Jenny Hewett ponders why her friends are awesome, when they’re not on Facebook
Jenny Hewett ponders why her friends are awesome, when they’re not on Facebook.
Having lived in Dubai for close to six years during the launch and rise in popularity of many social media sites, it’s safe to say I’ve made and lost a few friends. Some at my disposal, others of their own accord. Either way you look at it, being brutal about who you associate with online is a completely acceptable part of life here and elsewhere. Quality irrelevant, it’s far easier to form or let friendships fizzle at the click of a button than some mutual exchange of character reprobation over a coffee or drawing swords at Eat & Drink.
But wouldn’t the latter perhaps be more constructive? The truth is that most of us are so unaware of (or couldn’t care less about) the way we are perceived online that some sort of feedback wouldn’t go amiss. I’m mostly referring to one phenomenon in particular. It’s not the people I cut off that irk me, it’s friends I love to death in real life but loathe online that make me say bad things out loud.
My newsfeed is like the Rock Bottom of social media; over-sharers, incessant pessimists, fawning and party-deprived new mums, the selfie-obsessed, travel brags, one-uppers and brand hags mingle at free will, creating carnage, dropping irrelevant comments and creepy photos in their wake.
There’s something about self- expression and how it translates on social media that can turn even your closest, coolest, funniest, most awesome real-life friend into most irritating person on this planet. Hey, I too am guilty of my own social media flaws, but there are definitely some characteristics that I find more exasperating than others.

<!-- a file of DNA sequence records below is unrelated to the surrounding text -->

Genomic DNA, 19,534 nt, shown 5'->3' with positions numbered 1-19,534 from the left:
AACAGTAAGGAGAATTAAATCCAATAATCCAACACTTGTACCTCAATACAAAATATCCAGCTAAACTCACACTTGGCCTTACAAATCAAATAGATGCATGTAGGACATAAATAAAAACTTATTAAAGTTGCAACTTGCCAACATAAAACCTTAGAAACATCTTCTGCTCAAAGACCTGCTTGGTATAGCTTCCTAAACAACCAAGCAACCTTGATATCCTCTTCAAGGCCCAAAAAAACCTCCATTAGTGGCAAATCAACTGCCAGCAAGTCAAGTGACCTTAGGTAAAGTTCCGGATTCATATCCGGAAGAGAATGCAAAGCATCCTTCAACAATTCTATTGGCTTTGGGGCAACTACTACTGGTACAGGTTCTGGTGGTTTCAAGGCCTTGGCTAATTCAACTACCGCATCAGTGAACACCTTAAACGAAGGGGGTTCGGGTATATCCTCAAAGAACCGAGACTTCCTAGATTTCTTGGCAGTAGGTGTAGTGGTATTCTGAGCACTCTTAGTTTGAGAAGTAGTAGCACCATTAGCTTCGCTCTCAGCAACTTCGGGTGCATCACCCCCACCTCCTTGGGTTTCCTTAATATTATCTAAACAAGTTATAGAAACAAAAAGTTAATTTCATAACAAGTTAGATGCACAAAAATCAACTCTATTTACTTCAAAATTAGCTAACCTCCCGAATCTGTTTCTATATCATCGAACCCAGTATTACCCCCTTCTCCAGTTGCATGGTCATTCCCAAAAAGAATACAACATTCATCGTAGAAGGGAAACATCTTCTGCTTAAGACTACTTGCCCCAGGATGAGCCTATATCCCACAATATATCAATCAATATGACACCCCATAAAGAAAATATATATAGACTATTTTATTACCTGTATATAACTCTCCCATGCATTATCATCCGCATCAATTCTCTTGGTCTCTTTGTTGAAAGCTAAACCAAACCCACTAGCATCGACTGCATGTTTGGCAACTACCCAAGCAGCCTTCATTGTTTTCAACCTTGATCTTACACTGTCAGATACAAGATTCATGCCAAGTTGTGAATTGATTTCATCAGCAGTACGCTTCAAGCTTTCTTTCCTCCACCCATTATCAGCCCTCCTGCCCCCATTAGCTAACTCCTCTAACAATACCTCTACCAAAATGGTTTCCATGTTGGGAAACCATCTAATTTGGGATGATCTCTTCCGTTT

First of all, there’s the mum who has miraculously morphed into her baby. I forgot what this friend looks like, because the only photos I can see are of her spawn. Everywhere. Akin to this, next up, we have the pregnant friend, who cannot resist the urge to throw in an off-topic comment about her gestation at every turn. I love her, but her status makes me want to stick things in my eyes. Then we have the over-sharer/hypochondriac, who thinks illness is an achievement and Facebook is quite the appropriate platform for airing dirty laundry. I have to shield my eyes. On Facebook, we call this ‘hide’.
On the flip side, there are those acquaintances I would barely call friends that, by my books, can do no wrong when it comes to social media. I throw ‘likes’ with less shame than a slowly de-robing groupie, applauding their insightful newspaper shares and witty, nonsensical statuses. But, is that because I don’t know them enough to judge? Or do they have social media etiquette mastered? I will never know. To my friends, I wouldn’t have you any other way, but your Facebook profile and I are frenemies, for now anyway.